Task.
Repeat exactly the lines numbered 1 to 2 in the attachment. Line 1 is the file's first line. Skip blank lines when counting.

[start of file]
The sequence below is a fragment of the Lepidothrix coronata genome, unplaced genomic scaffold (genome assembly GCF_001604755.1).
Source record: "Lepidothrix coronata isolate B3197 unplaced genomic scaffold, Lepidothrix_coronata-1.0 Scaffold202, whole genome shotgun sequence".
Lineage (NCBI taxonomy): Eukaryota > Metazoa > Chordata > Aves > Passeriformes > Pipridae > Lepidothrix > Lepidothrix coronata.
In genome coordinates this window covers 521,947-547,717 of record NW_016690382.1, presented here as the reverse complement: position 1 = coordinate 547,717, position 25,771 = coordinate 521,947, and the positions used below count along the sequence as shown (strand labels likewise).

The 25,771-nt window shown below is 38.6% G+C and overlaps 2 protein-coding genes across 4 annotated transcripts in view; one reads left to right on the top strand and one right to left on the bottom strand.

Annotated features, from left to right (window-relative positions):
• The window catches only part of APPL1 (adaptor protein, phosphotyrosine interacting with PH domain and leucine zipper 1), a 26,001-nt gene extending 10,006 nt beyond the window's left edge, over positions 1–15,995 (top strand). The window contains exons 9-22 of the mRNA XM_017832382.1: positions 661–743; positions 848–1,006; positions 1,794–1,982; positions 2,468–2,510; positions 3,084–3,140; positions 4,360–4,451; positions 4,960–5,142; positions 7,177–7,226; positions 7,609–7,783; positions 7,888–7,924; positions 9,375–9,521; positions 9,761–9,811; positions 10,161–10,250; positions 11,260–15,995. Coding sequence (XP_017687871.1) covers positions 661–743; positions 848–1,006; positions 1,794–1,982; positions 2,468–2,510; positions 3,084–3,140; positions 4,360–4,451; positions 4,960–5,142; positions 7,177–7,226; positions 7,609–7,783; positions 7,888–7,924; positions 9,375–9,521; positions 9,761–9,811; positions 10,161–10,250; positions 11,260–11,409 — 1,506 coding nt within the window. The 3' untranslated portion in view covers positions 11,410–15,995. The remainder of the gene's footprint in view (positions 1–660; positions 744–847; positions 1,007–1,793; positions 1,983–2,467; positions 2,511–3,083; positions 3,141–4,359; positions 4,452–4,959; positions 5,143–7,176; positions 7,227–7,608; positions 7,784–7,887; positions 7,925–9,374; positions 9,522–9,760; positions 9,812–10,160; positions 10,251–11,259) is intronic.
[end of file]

The sequence below is a fragment of the Lepidothrix coronata genome, unplaced genomic scaffold (genome assembly GCF_001604755.1).
Source record: "Lepidothrix coronata isolate B3197 unplaced genomic scaffold, Lepidothrix_coronata-1.0 Scaffold202, whole genome shotgun sequence".